How much should an EWS1 cladding form cost? Your questions answered
Purchases of properties across the country have been thrown into chaos as banks have demanded that apartment blocks pass a test proving they are fire safe.
EWS1 certificates are given to high-rise buildings that have passed an External Wall Fire Review. Without this form most banks will not offer mortgages, leaving residents unable to sell.
However, the leaseholders who live in these blocks cannot organise for tests to be carried out themselves, and are instead reliant on the freeholders of the building to arrange for the tests to be carried out.
An increasing number of new-build homes have been caught out by the rules, which were established in the aftermath of the Grenfell Tower fire in June 2017. Here, Telegraph Money answers some of the key questions about the EWS1 process.
What are EWS1 certificates for?
The EWS1 form was established by the Royal Institution of Chartered Surveyors and mortgage lenders, represented by UK Finance and the Building Societies Association.
It was launched in December 2019 to create a consistent process through which the fire safety of buildings over 18m tall could be assessed. Banks usually require a certificate declaring a tower block as safe before they will offer a mortgage on a property.
Since then, changes in Government regulations have meant that many buildings below 18m have fallen under the scope of EWS1, causing issues for buyers and sellers alike. Freeholders of these structures of a lower height are not obliged by law to have the checks carried out, however many banks are refusing to offer mortgages on them without the certificate.
Who carries out EWS1 checks?
The checks must be carried out by a qualified fire engineer, who carries out a risk assessment on the building’s walls and then declares the building safe. EWS1 forms are valid for five years.
Mary-Anne Bowring, of property firm Ringley, said: “The EWS form must be completed by a fully qualified member of a relevant professional body such as Rics, with sufficient expertise to identify the relevant materials within the external wall cladding and attachments, including whether fire resisting cavity barriers and fire stopping have been installed correctly.”
How much should it cost?
The cost of the EWS1 certificate varies based on the size of the property, the elements used and amount of testing required.
In some cases, block owners have been quoted tens of thousands of pounds to carry out the work. However, Ms Bowring said that forms typically cost much less.
“The process of obtaining an EWS1 form typically costs a minimum of £6,000,” she said. “However, we have seen prices up to £28,000. It all depends on what company you instruct to carry out the process.”
Ms Bowring recommended that freeholders get multiple quotes before proceeding with the work.
Who can organise an EWS1 certificate?
Freeholders are the only people who can ask for the fire safety review to be carried out. Even if leaseholders are happy to pay for the checks to be carried out themselves, they still require permission from the freeholder.
Residents cannot obtain a certificate on their own, given the tests can involve removing parts of the building’s facade.
What are the certificate options?
After the tests are carried out, the fire engineer will give the property one of five ratings: A1, A2, A3, B1 and B2. This depends on the type of materials on the building and whether work needs to be carried out.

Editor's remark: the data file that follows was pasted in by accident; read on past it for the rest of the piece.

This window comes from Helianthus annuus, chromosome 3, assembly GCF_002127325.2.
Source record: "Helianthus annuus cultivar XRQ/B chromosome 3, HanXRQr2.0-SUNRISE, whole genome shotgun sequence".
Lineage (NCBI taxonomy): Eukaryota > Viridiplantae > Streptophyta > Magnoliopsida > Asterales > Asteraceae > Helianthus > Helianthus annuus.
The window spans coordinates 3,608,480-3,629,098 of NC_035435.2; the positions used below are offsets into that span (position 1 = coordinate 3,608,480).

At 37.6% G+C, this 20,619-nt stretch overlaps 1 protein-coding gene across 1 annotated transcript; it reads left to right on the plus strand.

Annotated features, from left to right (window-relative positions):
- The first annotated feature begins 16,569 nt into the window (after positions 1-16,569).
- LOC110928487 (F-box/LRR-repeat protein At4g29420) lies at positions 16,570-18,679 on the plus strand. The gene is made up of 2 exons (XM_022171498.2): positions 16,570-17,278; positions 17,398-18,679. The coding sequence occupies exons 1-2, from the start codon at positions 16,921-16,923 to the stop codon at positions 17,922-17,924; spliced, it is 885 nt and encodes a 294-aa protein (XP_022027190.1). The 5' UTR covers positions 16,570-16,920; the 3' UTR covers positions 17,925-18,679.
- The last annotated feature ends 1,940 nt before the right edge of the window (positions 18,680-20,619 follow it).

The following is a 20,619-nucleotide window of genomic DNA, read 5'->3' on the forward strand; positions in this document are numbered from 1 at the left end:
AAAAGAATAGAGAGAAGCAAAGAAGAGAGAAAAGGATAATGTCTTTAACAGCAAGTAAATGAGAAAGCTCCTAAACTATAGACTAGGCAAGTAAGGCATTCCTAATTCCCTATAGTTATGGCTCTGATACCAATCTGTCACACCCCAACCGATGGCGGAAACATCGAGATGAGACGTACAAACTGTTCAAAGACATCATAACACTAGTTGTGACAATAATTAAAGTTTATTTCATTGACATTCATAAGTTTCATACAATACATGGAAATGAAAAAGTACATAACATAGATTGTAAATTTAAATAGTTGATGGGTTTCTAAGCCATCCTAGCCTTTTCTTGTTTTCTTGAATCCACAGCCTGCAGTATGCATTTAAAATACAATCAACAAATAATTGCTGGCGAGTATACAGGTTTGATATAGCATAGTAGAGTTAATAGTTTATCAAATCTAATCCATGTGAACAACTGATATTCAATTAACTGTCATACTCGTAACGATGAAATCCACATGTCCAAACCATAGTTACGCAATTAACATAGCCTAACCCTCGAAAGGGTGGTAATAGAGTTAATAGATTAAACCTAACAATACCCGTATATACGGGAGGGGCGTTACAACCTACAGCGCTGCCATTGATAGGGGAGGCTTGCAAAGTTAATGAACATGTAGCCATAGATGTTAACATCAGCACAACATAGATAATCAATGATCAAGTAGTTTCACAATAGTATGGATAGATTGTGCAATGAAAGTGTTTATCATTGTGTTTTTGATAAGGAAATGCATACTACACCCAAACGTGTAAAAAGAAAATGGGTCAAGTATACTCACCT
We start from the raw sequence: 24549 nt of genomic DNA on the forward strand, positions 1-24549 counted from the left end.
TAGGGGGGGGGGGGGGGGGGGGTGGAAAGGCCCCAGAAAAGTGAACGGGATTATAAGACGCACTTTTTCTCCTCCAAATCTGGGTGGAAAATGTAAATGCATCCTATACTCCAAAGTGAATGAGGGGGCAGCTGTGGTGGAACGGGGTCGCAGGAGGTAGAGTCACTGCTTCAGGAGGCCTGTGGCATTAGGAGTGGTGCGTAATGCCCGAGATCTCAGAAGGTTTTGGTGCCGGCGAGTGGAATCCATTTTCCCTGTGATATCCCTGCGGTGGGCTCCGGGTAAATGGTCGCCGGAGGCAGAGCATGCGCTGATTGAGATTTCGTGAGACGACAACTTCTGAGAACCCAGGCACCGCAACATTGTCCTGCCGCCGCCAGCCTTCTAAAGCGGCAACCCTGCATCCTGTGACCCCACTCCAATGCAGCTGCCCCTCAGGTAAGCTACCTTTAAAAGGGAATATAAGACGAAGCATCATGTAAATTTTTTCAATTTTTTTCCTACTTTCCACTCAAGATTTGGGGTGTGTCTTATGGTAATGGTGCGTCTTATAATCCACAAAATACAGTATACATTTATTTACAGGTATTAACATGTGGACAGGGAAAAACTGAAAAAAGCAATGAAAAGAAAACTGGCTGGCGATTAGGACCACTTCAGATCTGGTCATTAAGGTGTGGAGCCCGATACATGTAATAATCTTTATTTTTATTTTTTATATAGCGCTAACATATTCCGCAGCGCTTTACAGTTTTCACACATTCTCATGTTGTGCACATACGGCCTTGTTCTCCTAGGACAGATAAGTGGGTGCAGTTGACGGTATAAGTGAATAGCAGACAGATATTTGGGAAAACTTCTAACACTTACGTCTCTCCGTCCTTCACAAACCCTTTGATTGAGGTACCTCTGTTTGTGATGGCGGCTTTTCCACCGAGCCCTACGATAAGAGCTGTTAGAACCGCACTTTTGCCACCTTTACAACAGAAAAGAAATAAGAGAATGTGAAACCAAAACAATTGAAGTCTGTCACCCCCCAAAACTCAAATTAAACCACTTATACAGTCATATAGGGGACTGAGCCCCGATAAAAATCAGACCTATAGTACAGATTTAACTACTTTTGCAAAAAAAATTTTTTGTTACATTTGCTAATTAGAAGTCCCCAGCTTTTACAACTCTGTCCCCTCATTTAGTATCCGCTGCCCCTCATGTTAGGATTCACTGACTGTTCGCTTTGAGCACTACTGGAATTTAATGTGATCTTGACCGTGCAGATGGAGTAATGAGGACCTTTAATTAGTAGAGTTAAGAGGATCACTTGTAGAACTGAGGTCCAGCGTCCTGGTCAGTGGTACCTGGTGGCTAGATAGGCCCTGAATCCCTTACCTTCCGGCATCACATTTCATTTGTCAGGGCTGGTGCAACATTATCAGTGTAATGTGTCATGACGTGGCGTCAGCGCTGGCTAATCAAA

Certificate A options are for properties where the external wall materials are unlikely to be combustible.
A1 is where there are no attachments to the building and the facade that are of anything other than ‘limited combustibility’, as defined by building regulations. Ms Bowring said all relevant materials within the external wall, attachments and fire-resisting cavity barriers must have been installed correctly.
A2 covers any buildings where attachments, such timber boards which are fixed to brickwork, could exacerbate the spread of a fire. Ms Bowring said this check would ensure the risk of fire spreading was manageable and five resistant materials were used in the wall itself, including cavity barriers. No remedial work is necessary.
A3 is for buildings where there are potentially flammable attachments to the building and removal is recommended. However, fire-resistant barriers have been used which means the risk of problems is low. The removal of attachments is recommended rather than demanded.
The certificate B options cover properties where combustible materials are present in the external walls and significant remediation works are potentially required.
B1 is used when combustible materials are present on external walls and attachments, such as balconies. However, while dangerous materials are present, the risk is sufficiently low that no remedial works are required. Ms Bowring said an example of this would be a decorative panel on a low-rise building that was nowhere near a window.
B2 is for when significant remedial works are required to remove combustible materials, as those used on the building will accelerate fire spread. Depending on the risk, Ms Bowring said that immediate action may be required, such as a “waking watch” where the building is monitored for 24 hours a day.
In cases where work needs to be carried out, the Government has launched two fund to help pay for the cost of remediation work. However, these only cover properties worth over 18 meters tall, meaning many homeowners will be excluded.
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